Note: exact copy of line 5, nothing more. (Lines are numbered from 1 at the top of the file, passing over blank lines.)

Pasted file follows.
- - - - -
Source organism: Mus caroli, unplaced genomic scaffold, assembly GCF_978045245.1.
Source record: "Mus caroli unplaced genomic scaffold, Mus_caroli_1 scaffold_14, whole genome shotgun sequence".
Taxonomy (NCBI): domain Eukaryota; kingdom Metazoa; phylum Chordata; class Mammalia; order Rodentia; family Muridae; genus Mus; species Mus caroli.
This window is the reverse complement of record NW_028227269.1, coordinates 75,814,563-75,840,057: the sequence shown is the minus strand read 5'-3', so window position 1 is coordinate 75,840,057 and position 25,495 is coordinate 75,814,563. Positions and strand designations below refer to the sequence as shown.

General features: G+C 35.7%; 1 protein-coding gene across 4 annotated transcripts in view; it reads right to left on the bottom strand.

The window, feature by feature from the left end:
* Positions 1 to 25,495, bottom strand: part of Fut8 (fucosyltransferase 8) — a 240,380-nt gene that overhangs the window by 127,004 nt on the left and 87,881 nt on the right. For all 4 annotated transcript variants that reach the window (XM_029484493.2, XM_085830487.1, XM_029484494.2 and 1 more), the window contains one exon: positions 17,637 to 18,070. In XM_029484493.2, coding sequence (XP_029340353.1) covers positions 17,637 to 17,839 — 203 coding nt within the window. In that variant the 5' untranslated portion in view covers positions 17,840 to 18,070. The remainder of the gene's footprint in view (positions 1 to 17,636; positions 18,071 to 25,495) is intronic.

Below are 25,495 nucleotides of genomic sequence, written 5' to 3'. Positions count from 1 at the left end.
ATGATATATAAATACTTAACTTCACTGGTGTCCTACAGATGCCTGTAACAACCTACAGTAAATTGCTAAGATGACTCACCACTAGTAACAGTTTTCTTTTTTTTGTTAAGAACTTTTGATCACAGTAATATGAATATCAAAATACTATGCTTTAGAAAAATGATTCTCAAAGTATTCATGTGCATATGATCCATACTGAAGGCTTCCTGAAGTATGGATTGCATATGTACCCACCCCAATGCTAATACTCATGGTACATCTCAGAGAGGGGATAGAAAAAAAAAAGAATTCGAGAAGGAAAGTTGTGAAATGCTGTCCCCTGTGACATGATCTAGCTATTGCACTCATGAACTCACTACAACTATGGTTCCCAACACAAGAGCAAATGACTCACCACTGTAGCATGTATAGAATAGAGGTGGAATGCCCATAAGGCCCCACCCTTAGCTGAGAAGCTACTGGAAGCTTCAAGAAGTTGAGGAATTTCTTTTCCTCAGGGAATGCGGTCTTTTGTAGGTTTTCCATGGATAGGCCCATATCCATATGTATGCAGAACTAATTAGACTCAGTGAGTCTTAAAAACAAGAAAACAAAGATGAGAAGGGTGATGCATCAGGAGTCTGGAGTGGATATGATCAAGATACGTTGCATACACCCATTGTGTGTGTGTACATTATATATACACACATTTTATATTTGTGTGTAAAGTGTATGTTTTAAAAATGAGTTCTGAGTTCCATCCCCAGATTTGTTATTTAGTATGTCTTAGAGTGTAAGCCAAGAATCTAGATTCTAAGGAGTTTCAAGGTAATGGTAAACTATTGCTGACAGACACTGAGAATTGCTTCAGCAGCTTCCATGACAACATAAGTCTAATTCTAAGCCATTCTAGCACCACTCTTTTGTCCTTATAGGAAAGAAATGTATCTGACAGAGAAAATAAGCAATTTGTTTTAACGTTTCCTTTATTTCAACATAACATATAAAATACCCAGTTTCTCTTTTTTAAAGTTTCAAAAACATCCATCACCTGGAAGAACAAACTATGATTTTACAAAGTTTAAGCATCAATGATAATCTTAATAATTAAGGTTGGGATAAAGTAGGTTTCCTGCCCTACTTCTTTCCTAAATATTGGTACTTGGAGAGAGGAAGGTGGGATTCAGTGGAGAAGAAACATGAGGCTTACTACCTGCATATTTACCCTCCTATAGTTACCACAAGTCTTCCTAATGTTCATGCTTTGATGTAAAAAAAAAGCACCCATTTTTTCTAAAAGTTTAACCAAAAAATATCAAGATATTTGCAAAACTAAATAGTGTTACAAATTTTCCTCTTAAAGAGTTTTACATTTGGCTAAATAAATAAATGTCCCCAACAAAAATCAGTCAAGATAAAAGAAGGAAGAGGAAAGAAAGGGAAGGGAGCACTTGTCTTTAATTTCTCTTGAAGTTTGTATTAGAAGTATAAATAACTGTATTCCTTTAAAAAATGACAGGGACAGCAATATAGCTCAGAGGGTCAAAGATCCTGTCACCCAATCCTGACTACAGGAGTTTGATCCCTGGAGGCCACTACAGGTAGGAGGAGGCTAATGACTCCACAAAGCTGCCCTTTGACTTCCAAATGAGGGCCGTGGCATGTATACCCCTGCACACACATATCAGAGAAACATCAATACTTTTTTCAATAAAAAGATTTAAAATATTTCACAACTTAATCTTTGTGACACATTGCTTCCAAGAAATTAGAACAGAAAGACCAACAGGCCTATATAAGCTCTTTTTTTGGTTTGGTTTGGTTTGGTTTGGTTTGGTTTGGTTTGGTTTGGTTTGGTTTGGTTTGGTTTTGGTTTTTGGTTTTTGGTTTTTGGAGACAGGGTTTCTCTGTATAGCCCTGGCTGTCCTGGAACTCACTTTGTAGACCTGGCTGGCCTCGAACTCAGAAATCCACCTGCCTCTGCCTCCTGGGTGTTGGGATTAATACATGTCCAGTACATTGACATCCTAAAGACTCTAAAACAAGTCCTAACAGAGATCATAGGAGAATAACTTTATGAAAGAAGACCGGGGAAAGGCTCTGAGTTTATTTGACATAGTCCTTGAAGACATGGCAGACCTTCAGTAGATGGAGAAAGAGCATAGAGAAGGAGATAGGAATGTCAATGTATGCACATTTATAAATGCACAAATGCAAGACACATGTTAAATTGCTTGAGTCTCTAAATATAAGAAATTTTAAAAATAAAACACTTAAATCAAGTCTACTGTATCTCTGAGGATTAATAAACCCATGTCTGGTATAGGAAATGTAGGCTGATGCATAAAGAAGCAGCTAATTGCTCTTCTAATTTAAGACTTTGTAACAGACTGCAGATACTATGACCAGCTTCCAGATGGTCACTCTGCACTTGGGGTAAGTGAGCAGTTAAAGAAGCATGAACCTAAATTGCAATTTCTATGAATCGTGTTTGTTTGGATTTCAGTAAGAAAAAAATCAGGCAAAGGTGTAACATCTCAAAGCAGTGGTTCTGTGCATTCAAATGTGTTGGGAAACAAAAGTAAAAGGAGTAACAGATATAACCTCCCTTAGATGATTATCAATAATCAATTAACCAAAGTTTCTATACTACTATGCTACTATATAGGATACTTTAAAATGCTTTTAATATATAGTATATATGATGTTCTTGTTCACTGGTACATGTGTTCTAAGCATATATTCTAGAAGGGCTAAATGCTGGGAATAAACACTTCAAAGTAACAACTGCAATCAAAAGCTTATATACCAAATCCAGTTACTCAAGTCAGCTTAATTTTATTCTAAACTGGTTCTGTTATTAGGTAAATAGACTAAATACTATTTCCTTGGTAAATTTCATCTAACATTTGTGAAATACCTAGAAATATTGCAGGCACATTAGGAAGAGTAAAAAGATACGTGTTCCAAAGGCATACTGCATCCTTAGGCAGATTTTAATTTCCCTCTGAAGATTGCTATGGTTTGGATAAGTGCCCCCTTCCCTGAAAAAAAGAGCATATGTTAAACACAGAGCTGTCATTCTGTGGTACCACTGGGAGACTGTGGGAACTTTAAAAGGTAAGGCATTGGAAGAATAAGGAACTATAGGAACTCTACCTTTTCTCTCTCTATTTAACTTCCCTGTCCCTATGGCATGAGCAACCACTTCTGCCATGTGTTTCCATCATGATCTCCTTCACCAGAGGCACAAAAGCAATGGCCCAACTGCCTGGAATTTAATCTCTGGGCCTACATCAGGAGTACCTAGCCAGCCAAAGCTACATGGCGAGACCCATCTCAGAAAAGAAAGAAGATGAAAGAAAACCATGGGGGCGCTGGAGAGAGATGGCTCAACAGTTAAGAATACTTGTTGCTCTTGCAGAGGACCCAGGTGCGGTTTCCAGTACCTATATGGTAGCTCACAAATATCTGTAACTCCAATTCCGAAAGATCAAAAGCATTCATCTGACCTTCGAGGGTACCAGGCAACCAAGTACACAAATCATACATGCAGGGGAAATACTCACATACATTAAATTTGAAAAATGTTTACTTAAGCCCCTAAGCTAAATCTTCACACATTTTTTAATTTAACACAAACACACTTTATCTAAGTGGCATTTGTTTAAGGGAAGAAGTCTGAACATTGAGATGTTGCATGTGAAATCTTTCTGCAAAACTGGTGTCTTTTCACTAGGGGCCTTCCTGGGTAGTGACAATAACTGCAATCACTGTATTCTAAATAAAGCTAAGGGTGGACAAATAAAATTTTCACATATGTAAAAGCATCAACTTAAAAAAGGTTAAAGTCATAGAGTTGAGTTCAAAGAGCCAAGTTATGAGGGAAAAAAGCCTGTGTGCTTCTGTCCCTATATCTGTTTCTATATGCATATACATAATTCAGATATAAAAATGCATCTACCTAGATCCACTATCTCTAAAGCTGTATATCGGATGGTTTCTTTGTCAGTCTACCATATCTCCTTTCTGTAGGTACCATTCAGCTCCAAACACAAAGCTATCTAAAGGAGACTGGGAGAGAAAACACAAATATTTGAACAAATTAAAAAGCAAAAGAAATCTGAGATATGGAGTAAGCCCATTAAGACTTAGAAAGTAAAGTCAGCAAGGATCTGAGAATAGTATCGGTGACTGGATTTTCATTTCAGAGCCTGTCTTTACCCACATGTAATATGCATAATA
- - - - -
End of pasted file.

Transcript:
General features: G+C 35.7%; 1 protein-coding gene across 4 annotated transcripts in view; it reads right to left on the bottom strand.